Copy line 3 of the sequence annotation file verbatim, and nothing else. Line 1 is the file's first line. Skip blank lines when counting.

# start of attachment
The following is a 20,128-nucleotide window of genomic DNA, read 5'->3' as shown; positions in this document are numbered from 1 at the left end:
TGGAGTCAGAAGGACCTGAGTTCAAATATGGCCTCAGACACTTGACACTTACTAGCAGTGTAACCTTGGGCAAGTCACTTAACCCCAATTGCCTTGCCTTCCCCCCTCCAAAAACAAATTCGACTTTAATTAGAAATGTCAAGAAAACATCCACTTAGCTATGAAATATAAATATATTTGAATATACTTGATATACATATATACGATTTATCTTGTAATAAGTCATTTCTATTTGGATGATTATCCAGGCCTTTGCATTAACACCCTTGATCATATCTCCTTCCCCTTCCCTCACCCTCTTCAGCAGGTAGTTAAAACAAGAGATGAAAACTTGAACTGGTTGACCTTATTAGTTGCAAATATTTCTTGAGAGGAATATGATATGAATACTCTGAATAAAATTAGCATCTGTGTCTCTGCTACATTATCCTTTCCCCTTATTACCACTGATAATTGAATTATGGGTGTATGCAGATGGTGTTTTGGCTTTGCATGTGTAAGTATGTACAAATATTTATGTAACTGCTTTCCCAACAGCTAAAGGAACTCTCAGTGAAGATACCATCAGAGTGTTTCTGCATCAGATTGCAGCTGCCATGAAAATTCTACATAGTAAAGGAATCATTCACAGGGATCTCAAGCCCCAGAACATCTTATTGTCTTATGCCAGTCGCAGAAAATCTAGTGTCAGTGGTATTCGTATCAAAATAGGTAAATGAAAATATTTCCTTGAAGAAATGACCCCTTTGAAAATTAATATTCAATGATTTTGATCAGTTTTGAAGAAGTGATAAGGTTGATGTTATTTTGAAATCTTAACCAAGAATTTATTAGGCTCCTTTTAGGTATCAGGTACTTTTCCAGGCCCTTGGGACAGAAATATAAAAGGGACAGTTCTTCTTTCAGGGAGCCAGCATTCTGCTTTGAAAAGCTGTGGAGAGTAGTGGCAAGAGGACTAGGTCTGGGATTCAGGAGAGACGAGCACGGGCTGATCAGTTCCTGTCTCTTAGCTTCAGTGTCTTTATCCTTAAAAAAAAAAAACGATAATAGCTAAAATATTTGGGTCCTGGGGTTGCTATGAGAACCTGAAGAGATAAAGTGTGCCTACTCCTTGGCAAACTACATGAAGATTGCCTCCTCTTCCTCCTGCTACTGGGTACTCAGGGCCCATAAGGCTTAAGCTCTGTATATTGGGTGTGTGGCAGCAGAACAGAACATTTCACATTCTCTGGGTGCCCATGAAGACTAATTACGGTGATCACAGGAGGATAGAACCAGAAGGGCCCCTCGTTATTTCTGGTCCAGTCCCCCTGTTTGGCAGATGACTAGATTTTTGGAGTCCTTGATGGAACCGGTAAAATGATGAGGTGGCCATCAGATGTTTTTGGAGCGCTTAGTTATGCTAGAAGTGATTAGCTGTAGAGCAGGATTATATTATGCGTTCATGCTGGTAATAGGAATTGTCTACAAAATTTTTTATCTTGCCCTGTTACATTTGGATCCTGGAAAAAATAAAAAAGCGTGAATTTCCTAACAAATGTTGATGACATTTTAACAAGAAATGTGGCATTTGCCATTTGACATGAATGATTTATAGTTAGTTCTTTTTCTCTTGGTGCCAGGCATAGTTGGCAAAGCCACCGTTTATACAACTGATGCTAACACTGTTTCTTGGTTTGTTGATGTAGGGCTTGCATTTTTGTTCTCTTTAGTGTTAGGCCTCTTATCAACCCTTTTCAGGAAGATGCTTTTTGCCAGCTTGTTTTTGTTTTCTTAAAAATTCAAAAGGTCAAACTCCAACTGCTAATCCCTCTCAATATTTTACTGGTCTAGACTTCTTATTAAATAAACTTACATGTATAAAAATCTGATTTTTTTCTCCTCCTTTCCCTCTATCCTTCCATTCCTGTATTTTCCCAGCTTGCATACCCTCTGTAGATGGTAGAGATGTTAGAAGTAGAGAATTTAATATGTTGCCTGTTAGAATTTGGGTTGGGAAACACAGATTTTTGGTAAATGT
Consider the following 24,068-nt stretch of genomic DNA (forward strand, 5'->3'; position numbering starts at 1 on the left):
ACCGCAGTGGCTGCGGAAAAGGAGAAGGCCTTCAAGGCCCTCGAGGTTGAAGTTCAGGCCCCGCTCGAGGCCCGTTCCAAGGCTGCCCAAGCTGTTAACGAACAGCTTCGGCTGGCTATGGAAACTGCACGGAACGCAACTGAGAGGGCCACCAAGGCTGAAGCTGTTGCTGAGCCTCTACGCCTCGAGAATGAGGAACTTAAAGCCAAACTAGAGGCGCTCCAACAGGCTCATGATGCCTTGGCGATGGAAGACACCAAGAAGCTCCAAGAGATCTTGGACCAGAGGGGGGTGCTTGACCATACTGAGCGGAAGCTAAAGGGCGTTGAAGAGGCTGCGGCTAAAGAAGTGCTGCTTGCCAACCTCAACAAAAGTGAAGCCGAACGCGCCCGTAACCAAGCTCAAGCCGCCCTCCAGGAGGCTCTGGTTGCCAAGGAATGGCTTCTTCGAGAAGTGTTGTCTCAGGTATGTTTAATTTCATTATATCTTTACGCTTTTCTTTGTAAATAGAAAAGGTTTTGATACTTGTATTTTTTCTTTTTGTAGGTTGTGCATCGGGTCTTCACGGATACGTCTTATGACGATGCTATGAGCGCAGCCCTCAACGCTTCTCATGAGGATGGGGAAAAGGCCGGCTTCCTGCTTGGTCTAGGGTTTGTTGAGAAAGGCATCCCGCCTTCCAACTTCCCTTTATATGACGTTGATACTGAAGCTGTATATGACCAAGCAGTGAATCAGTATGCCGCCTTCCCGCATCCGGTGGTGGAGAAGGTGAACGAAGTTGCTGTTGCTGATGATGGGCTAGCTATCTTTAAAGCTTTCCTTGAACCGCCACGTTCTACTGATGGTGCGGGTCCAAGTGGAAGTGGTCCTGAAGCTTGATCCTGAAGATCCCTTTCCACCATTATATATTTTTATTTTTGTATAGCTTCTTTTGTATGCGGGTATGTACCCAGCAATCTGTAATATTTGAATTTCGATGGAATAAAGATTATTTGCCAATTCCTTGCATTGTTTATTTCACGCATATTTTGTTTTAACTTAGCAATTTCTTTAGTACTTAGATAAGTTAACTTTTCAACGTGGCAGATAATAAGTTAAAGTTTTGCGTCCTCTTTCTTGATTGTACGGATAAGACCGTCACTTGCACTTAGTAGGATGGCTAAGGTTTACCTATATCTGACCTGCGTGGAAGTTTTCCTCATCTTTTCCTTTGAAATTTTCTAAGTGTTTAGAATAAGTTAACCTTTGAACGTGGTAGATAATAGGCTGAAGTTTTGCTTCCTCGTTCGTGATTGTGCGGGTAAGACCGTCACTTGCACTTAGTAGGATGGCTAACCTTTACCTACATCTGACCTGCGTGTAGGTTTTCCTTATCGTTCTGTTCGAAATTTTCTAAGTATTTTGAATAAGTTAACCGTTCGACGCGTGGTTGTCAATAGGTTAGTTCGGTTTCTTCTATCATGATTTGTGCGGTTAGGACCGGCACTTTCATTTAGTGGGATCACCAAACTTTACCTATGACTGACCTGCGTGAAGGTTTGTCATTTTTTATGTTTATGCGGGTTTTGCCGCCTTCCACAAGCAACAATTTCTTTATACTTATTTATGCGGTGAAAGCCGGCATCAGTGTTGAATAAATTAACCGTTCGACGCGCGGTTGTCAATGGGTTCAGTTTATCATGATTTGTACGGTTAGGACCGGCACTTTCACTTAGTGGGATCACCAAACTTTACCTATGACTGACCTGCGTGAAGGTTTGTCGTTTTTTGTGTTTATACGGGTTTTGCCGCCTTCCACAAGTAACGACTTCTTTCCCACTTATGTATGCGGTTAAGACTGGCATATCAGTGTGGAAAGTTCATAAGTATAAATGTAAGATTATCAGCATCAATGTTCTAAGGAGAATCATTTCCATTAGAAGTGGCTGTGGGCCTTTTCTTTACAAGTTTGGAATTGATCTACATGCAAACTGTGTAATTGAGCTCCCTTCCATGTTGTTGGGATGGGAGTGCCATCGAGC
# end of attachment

Consider the following 24,068-nt stretch of genomic DNA (forward strand, 5'->3'; position numbering starts at 1 on the left):